1 Yet the newly-arrived guest kept his head sufficiently to contrive to murmur some such compliment as might fittingly come from a middle-aged individual of a rank neither excessively high nor excessively low.
2 The two friends exchanged hearty embraces, and Manilov then conducted his guest to the drawing-room.
3 Next, Manilov wondered whether, for some unknown reason, his guest had lost his wits; wherefore he spent some time in gazing at him with anxious intentness.
4 I should be greatly to blame if I were to omit that, as soon as Manilov had pronounced these words, the face of his guest became replete with satisfaction.
5 Nevertheless the guest did at least execute such a convulsive shuffle that the material with which the cushions of the chair were covered came apart, and Manilov gazed at him with some misgiving.
6 Then he re-entered the drawing-room, seated himself upon a chair, and surrendered his mind to the thought that he had shown his guest most excellent entertainment.
7 But the guest declined the proffered heel-tickling, and, on his hostess taking her departure, hastened to divest himself of his clothing, both upper and under, and to hand the garments to Fetinia.
8 Even before the soup had been served, he had poured out for each guest a bumper of port and another of "haut" sauterne.
9 Host and guest greeted one another in friendly fashion, and Nozdrev inquired how Chichikov had slept.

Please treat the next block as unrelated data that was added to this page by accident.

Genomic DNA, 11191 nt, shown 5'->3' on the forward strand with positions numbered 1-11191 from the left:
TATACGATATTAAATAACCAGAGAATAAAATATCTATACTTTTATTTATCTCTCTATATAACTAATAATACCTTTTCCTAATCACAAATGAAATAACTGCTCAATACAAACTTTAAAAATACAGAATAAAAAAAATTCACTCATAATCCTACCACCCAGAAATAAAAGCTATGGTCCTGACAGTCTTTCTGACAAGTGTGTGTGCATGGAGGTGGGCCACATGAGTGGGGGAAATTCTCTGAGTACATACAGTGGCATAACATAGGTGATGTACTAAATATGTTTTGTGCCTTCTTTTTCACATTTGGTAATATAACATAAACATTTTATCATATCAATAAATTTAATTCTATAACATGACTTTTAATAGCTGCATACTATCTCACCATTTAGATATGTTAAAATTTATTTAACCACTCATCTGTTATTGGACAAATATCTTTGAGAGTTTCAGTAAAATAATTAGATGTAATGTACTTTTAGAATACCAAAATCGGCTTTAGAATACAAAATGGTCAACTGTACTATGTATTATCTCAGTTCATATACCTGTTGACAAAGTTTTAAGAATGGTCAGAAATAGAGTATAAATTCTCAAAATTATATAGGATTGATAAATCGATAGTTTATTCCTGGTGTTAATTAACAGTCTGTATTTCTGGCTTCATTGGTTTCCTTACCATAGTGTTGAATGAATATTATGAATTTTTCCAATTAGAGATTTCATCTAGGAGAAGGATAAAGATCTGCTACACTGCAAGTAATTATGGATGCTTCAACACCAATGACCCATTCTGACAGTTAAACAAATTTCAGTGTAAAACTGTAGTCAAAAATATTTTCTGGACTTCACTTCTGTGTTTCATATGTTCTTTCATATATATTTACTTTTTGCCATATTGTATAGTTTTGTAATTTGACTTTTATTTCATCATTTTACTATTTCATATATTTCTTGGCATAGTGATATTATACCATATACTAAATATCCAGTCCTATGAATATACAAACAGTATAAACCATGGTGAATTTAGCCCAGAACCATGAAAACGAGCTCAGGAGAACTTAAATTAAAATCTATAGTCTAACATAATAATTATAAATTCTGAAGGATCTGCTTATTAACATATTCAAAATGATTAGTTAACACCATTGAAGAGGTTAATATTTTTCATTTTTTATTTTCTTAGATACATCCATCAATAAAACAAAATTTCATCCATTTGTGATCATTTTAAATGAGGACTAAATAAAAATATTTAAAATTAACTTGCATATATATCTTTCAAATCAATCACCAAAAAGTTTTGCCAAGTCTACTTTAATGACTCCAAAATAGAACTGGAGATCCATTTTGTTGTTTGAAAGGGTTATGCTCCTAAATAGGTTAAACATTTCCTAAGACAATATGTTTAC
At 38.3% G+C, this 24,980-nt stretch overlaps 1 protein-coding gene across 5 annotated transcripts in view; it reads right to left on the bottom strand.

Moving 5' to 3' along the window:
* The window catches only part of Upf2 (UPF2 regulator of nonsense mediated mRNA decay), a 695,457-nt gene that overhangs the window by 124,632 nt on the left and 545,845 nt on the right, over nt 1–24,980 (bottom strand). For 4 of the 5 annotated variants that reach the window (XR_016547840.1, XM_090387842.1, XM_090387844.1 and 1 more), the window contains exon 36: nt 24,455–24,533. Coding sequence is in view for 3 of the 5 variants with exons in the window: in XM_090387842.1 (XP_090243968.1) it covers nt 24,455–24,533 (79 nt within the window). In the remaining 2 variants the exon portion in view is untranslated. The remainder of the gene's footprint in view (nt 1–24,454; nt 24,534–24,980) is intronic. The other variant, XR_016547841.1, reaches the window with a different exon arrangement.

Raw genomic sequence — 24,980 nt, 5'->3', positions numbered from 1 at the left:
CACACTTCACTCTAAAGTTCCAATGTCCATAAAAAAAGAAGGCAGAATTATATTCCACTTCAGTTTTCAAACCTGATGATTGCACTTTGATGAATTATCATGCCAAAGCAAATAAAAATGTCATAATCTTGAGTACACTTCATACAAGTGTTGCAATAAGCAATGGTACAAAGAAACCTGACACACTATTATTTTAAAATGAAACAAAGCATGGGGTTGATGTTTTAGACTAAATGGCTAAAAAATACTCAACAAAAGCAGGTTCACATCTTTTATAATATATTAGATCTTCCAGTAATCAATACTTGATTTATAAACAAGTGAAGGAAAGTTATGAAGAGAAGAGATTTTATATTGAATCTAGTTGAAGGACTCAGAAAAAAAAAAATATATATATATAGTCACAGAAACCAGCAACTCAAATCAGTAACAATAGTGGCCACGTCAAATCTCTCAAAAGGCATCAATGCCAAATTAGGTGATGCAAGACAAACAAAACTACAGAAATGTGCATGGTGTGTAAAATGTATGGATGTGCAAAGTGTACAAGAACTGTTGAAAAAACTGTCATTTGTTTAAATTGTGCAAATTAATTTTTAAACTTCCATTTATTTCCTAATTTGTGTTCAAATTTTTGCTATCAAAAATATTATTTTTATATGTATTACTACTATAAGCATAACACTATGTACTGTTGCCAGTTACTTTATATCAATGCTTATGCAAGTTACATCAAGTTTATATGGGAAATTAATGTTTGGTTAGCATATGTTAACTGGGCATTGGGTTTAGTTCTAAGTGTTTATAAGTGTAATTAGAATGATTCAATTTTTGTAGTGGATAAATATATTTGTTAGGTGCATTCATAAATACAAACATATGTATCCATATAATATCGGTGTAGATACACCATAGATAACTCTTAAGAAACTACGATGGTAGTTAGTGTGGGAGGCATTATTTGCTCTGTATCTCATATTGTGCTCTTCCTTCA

10 This functionary conducted Chichikov into the hall, where he was met by the master of the house himself, who requested his guest to enter, and then led him into the inner part of the mansion.
11 As host and guest crossed the dining-room Chichikov directed a second glance at his companion.
12 At length they reached the drawing-room, where Sobakevitch pointed to an armchair, and invited his guest to be seated.
13 Upon this Theodulia Ivanovna requested her guest to be seated, and accompanied the invitation with the kind of bow usually employed only by actresses who are playing the role of queens.
14 In the drawing-room the company found dessert awaiting them in the shape of pears, plums, and apples; but since neither host nor guest could tackle these particular dainties the hostess removed them to another room.
15 Somehow he seemed to have taken offence at Chichikov's almost joyous exclamation; wherefore the guest hastened to heave a profound sigh, and to observe that he sympathised to the full with his host's misfortunes.